16. Do you hear from your readers much? What kinds of things do they say?
I love it when people get in touch to say they have been inspired or that they are on a similar journey and what they’ve read has resonated and given them hope.
17. Who is your main audience for your books?
It’s for anyone who’s looking to make changes in their life, to find balance and wondering if there might be another way of living. Those who wish to rediscover what matters and create a life they love.
It tends to appeal to those in the western world, women more so and of an age range of 25-50.
18. What do you think makes a good story?
Something real that people can relate to
19. As a child, what did you want to do when you grew up?
I was never really sure
20. How did you become involved with the subject or theme of your book?
It began learning from other cultures when I travelled, particularly in South East Asia. I learned meditation and yoga on my return to NZ and this opened up a whole new way of life in terms of how I lived, how I thought, how I maintained my health and how I managed stress. It was something I was interested in so I read a lot of books on it at which point I realized, I could write something like this.
21. . Why did you choose to write in your particular field or genre? If you write more than one field or genre, how do you balance them?
Because it interests me and it’s what I know from my own experience and years of study
22. What do you think most characterizes your writing?
I like to write in a relaxed informal style sharing humor and personal stories along the way to make it more readable and light
23. What inspires you?
Being outdoors in nature, the beach, stillness, long walks
24. How did you get to be where you are in your life today?
By choosing happiness. Being proud of who I am and comfortable in my own skin. Believing in myself and not worrying so much about what others think. Embracing fear and getting outside my comfort zone. Learning new things. Overcoming challenges, learning from mistakes and letting go of the things in my life that weren’t working. Being grateful everyday, meditating and looking after myself.
25. Who are some of your favorite authors that you feel were influential in your work?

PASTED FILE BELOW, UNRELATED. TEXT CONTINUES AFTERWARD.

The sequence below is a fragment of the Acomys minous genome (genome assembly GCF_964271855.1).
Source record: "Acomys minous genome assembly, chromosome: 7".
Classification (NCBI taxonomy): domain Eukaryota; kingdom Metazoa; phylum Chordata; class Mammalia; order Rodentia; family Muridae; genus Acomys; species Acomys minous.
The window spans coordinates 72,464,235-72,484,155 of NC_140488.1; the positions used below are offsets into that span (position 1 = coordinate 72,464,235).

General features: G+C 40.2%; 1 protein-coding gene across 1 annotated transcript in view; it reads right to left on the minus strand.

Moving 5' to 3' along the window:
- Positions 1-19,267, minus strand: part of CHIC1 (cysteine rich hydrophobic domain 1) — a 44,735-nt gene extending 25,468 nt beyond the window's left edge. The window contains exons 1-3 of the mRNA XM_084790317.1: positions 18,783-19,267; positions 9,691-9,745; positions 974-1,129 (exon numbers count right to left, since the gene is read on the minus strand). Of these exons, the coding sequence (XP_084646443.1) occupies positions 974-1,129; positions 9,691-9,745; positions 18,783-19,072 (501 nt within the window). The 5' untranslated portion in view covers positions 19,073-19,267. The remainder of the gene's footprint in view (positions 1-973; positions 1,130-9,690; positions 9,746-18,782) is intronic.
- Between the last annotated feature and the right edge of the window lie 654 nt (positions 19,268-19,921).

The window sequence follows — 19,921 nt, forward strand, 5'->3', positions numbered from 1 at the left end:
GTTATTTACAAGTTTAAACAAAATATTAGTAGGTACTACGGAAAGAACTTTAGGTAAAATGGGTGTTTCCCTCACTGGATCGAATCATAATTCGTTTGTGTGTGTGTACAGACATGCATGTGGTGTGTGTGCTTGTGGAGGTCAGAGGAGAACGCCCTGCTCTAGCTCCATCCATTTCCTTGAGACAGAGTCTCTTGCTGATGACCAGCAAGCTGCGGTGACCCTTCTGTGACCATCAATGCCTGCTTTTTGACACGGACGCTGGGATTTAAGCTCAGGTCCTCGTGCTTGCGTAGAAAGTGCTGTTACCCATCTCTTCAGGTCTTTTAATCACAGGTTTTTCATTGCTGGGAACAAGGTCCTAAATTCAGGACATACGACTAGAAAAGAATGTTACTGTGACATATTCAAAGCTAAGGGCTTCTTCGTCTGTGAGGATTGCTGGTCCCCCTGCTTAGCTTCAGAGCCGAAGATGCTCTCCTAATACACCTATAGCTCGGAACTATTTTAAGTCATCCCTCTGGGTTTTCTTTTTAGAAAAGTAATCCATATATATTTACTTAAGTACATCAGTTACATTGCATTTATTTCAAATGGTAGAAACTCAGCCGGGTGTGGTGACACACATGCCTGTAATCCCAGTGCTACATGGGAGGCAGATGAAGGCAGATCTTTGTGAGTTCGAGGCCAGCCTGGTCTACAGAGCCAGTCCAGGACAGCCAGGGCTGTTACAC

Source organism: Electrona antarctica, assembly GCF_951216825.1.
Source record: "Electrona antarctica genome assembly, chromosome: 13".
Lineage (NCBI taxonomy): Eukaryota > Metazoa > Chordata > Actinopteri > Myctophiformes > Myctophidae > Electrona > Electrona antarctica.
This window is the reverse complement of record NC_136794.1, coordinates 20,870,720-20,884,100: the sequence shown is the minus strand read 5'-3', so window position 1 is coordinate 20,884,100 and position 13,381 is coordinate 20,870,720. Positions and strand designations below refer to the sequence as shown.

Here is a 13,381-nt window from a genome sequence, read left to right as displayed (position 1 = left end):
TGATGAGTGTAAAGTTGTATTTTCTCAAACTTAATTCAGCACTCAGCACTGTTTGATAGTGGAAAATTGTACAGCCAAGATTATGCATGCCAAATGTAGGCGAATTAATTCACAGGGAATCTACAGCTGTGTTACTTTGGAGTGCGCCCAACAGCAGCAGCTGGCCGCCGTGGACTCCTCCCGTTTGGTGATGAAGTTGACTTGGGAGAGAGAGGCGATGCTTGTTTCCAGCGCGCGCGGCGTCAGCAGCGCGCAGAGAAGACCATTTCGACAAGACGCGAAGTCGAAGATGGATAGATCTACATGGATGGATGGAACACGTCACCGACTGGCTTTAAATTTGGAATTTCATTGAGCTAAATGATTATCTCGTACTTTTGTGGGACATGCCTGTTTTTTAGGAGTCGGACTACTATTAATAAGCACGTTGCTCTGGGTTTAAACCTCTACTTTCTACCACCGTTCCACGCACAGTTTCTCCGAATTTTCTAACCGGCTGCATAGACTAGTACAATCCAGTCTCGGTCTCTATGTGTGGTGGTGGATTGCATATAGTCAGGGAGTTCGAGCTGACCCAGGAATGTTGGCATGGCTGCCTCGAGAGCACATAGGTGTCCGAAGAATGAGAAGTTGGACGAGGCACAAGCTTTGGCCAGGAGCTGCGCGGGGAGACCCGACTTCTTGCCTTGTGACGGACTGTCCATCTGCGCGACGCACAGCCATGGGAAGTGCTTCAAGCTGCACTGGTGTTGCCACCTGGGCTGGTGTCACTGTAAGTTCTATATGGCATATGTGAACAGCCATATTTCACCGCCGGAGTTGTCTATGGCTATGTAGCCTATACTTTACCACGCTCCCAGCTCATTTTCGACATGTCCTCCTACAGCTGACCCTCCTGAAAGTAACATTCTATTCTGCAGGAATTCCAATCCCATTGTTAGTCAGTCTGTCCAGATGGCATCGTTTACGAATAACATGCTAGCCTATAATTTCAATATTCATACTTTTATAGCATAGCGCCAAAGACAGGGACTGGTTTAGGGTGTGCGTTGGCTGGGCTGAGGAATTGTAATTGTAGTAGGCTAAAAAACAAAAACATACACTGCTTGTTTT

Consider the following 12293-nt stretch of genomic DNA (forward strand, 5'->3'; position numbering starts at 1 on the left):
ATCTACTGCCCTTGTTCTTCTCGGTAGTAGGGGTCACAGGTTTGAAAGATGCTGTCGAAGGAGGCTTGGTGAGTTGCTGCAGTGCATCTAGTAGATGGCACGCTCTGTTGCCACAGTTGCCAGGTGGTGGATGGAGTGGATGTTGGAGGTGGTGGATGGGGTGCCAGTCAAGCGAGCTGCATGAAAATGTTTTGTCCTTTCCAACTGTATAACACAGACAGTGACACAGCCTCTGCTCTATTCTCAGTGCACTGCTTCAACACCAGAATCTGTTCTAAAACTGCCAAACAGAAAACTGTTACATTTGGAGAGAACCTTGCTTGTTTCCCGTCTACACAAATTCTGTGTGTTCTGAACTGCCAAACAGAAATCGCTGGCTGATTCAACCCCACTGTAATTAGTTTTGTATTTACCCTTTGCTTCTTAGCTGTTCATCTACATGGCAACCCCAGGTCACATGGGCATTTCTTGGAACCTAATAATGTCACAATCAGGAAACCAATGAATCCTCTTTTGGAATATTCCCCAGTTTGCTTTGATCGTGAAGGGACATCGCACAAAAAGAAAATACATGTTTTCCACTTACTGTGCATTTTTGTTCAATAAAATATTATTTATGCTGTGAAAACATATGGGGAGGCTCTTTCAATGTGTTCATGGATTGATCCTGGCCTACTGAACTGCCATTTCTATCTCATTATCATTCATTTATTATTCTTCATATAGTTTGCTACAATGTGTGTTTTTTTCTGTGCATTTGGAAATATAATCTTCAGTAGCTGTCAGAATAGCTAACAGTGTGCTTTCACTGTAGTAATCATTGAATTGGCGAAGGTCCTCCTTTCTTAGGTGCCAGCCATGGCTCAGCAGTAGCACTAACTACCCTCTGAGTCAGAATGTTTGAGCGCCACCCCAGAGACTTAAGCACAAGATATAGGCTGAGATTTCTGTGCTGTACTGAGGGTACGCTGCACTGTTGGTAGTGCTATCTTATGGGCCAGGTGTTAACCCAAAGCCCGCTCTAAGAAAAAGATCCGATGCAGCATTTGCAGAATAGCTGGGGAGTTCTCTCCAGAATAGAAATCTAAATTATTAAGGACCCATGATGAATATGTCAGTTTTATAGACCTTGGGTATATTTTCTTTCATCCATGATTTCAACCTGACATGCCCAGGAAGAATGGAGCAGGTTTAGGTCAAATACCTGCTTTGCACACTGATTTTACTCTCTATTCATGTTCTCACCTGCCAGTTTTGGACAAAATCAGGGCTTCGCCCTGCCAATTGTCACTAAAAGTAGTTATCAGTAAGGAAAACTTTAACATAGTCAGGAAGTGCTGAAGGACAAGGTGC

Liz Gilbert, Brene Brown, Shannon Kaiser, Libby Weaver, Bronnie Ware, Deepak Chopra, Susan Cain, Pico Iyer, Thich Nhat Hanh, Mattheu Ricard
26. Are you a full-time or part-time writer? How does that affect your writing?
I go through stages of both and it largely depends on my finances. I try to be full time as much as possible and have been for the last 12 months but occasionally I do other work to supplement my writing and pay my bills.
27. What are some day jobs that you have held? Did any of them impact your writing?
Certainly my career in HR in the corporate world has helped and given me a different perspective. I learned a lot about people and resilience here. I also used to work in bars growing up which always gives a writer good material!
28. What makes your book stand out from the crowd?
The fact that it’s written for everyday people by an everyday person. It’s from my personal experience so tried and tested rather than theory, with real life experience and plenty of practical stuff readers can use in their own lives.
29. What are some ways in which you promote your work?
Social media is a must these days as is having your own website. I didn’t know much about either when I started out but over the last year have learned heaps and these are things you can learn to do yourself which saves funds. I ended up speaking for free a lot but it’s all good promotion and marketing as a new author and it helps build the platform
30. What do you like to read in your free time?
Things that interest me and things I can learn from, the topics are fairly broad
31. What projects are you working on at the present?
Promotion of this book and the next step post book; online courses, speaking events and an overseas tour all being well. Contemplating when to start the next book!